Bill Cosby was sentenced on Tuesday to three to 10 years in prison for sexually assaulting a woman at his suburban Philadelphia home back in 2004 — the final step in his downward spiral from America’s Dad to convicted felon.
Montgomery County Judge Steven T. O’Neill imposed the sentence after the disgraced entertainer was alternately portrayed as an 81-year-old man who deserved house arrest and a serial predator who deserved five to 10 years in state prison.
Earlier in the day, O’Neill declared the disgraced entertainer a “sexually violent predator.” The designation means that Cosby, who is legally blind, will be subject to lifetime reporting requirements, meaning that he will have to advise law enforcement authorities of where he is residing.
District Attorney Kevin Steele asked O’Neill to impose the maximum sentence of five to 10 years in state prison, and to reject defense arguments that Cosby should be allowed to serve any sentence under house arrest.
“This should be a state prison sentence,” said Steele, who said the state even has a prison facility for old and infirm inmates.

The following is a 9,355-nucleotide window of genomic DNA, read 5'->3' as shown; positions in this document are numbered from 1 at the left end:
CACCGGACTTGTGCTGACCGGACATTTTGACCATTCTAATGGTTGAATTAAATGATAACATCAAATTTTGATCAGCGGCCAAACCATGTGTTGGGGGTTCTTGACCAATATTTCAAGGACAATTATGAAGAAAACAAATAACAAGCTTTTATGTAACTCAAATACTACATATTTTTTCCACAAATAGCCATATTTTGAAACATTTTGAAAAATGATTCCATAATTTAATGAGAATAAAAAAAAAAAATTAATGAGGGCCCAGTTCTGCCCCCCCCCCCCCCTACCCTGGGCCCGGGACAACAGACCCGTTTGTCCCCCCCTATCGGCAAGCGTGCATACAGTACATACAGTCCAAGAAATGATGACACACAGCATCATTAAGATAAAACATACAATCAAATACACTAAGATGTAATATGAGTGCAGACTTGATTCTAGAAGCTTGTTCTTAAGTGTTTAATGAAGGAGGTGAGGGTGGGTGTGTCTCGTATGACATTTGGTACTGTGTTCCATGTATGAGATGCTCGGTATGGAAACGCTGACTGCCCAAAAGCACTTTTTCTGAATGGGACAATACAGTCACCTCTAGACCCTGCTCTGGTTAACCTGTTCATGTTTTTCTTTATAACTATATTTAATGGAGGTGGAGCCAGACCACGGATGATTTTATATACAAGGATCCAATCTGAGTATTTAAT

Defense attorney Joseph P. Green Jr. rejected the prosecution’s contention that Cosby should be considered dangerous, saying he couldn’t recall any instance in which an 81-year-old, blind defendant had been sent to state prison.
Cosby was found guilty in April of molesting Andrea Constand, who had been operations manager of the women’s basketball team at Temple University, where Cosby had been a major supporter and donor.
It was the first sentencing of a celebrity in the passionate atmosphere of the #MeToo movement, and the case provided a backdrop not just for Constand’s allegation, but for some of the dozens of other women who accused Cosby of assaulting them and faithfully attended the court proceedings here.